Abbott‘s (NYSE:ABT) Alere (NYSE:ALR) has agreed to pay $20 million to settle an investor’s suit claiming it made misleading statements about its blood diagnostics business shortly before its proposed billion-dollar merger with Abbott, according to recently released court documents.
The suit was originally filed in 2016 by Judith Godinez in the U.S. District Court for the District of Massachusetts, claiming infractions under specific sections of the Securities Exchange Act of 1934, according to court documents. The suit was later consolidated with other suits as a class action complaint.
In February 2017, Alere sought to dismiss the complaint, which was partially dismissed in August. The discovery process in the case began in December 2017, according to court documents, with more than 555,000 pages of documents produced by the defendant and non-parties.
On March 7, 2018, lead counsel and defendants’ counsel joined a mediation session, though a settlement was not reached, according to court documents. Both parties continued to work towards a settlement, but continued the case as one had not yet been reached.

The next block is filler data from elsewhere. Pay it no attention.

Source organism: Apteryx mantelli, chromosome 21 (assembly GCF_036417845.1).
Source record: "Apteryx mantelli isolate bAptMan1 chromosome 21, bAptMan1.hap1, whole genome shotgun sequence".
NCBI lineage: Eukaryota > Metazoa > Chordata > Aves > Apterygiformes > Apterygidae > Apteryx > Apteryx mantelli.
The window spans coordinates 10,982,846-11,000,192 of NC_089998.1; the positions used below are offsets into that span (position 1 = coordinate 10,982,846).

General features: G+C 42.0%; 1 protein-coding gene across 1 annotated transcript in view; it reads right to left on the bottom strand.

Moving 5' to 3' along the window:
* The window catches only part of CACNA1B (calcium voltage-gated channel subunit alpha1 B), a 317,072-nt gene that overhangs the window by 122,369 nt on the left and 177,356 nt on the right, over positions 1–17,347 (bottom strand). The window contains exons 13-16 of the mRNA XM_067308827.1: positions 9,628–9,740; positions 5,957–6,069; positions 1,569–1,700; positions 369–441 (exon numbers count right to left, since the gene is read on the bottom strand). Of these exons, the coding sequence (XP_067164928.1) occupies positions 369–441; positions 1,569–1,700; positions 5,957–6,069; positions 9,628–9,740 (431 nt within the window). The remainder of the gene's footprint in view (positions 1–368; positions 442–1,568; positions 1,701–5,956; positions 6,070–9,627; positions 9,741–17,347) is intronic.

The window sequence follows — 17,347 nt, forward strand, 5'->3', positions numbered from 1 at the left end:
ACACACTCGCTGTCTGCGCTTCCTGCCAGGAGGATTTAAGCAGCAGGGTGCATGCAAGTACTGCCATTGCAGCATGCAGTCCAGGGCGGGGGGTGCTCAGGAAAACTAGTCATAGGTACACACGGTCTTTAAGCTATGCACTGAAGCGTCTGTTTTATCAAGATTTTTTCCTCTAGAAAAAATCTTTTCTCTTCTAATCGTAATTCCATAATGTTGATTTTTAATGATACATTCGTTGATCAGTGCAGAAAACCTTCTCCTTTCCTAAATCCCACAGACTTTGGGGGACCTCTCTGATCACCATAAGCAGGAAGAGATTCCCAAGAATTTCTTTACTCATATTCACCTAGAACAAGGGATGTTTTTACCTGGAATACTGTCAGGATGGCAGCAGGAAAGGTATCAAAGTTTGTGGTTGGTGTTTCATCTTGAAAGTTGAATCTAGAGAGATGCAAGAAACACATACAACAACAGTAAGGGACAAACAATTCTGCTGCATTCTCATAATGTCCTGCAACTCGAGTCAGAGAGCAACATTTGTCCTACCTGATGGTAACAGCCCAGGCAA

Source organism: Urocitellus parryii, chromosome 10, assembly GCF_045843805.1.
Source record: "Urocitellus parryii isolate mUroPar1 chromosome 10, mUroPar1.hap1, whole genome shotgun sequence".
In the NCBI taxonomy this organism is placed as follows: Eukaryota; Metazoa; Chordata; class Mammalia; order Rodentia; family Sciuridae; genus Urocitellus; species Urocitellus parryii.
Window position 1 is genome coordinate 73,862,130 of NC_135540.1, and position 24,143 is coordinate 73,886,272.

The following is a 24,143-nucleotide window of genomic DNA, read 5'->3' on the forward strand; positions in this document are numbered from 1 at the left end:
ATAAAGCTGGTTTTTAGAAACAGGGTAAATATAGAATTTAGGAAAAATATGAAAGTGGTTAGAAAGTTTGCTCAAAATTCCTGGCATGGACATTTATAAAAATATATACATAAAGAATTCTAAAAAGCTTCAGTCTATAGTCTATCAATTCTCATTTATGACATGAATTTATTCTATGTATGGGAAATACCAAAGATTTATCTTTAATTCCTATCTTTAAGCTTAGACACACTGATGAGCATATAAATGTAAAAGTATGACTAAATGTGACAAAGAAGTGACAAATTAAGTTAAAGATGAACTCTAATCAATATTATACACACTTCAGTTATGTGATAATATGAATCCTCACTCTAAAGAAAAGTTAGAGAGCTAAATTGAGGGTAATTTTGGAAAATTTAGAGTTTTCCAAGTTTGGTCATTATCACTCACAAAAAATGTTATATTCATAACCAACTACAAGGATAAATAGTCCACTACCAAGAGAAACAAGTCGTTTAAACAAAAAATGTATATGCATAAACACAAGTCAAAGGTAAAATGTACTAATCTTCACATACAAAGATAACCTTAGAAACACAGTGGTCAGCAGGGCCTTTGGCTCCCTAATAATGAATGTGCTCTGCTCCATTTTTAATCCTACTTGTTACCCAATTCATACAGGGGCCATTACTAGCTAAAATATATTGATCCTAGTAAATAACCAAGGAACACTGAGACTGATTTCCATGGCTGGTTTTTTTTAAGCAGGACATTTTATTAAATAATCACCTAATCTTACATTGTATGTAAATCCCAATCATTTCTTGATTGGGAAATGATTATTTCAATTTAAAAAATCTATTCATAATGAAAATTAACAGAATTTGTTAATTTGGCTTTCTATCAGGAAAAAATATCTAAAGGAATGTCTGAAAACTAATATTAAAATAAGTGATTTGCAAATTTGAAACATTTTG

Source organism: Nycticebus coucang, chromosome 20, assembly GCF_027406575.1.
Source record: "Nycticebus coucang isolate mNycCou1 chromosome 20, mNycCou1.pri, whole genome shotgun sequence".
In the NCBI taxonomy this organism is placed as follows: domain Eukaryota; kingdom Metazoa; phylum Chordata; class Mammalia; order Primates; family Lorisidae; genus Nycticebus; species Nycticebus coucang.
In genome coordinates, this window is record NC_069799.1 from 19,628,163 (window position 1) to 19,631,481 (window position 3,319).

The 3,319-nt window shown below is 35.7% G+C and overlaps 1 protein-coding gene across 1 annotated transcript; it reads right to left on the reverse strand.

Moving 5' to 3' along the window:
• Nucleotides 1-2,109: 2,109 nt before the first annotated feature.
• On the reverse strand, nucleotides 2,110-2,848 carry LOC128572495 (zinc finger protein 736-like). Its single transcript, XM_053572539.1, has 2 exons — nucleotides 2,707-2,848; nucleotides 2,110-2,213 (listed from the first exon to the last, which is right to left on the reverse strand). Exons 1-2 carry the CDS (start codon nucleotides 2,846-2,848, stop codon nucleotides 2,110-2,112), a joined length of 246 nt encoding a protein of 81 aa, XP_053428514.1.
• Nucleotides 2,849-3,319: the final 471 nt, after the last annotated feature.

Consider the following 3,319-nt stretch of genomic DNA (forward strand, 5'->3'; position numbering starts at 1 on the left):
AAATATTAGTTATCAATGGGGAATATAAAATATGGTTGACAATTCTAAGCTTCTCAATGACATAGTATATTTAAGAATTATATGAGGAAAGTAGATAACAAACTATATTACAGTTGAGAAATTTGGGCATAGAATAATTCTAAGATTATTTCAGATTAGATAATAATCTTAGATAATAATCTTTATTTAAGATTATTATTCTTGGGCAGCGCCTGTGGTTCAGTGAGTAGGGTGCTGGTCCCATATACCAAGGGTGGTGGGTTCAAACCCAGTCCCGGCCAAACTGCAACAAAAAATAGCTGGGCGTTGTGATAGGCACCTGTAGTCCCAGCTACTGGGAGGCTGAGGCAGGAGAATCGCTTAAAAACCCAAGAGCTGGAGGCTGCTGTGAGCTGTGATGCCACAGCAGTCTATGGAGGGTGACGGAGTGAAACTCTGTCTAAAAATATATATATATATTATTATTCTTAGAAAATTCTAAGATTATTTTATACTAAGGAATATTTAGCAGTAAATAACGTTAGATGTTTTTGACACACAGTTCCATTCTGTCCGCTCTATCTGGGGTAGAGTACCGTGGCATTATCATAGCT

“In light of the mediation, multiple motion hearings before the court, and additional discovery, plaintiffs were able to more accurately assess the merits and risks of continuing to prosecute the action and, in July 2018, the parties determined that they were close to reaching a settlement agreement. Accordingly, the parties postponed all noticed depositions and certain other deadlines, including further briefing on the issue of class certification, to allow the Parties to focus on settlement discussions,” court documents read.
Both parties arrived at a $20 million settlement deal, which was “memorialized in a term sheet” on August 31, 2018, filing a joint motion to stay proceedings which was granted days later, according to court documents.
The settlement was agreed upon officially last week, according to court documents.
Last March, the U.S. Dept. of Justice said that Alere agreed to pay $33.2 million to resolve allegations that it knowingly sold unreliable point-of-care diagnostic devices, causing hospitals to submit false claim to Medicare, Medicaid and other federal healthcare programs.